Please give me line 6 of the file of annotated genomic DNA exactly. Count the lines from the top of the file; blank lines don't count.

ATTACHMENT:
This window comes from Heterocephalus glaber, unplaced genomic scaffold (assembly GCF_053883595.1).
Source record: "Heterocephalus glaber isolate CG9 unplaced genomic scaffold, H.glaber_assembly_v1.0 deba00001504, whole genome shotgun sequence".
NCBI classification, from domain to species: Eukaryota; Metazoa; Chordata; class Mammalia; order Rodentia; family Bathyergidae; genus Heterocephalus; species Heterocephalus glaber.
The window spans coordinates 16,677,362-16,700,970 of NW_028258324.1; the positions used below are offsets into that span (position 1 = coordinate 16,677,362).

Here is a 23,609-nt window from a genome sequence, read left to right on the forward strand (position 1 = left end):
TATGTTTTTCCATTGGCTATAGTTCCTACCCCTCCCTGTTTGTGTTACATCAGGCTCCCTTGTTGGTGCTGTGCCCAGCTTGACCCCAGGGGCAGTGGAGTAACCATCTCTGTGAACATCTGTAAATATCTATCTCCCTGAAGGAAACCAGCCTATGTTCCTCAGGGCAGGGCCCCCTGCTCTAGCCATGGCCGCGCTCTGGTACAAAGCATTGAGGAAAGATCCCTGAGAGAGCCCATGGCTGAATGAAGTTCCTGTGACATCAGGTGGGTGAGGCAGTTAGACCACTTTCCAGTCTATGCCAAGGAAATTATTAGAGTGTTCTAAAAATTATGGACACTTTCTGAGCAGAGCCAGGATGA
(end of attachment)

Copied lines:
TATGTTTTTCCATTGGCTATAGTTCCTACCCCTCCCTGTTTGTGTTACATCAGGCTCCCTTGTTGGTGCTGTGCCCAGCTTGACCCCAGGGGCAGTGGAGTAACCATCTCTGTGAACATCTGTAAATATCTATCTCCCTGAAGGAAACCAGCCTATGTTCCTCAGGGCAGGGCCCCCTGCTCTAGCCATGGCCGCGCTCTGGTACAAAGCATTGAGGAAAGATCCCTGAGAGAGCCCATGGCTGAATGAAGTTCCTGTGACATCAGGTGGGTGAGGCAGTTAGACCACTTTCCAGTCTATGCCAAGGAAATTATTAGAGTGTTCTAAAAATTATGGACACTTTCTGAGCAGAGCCAGGATGA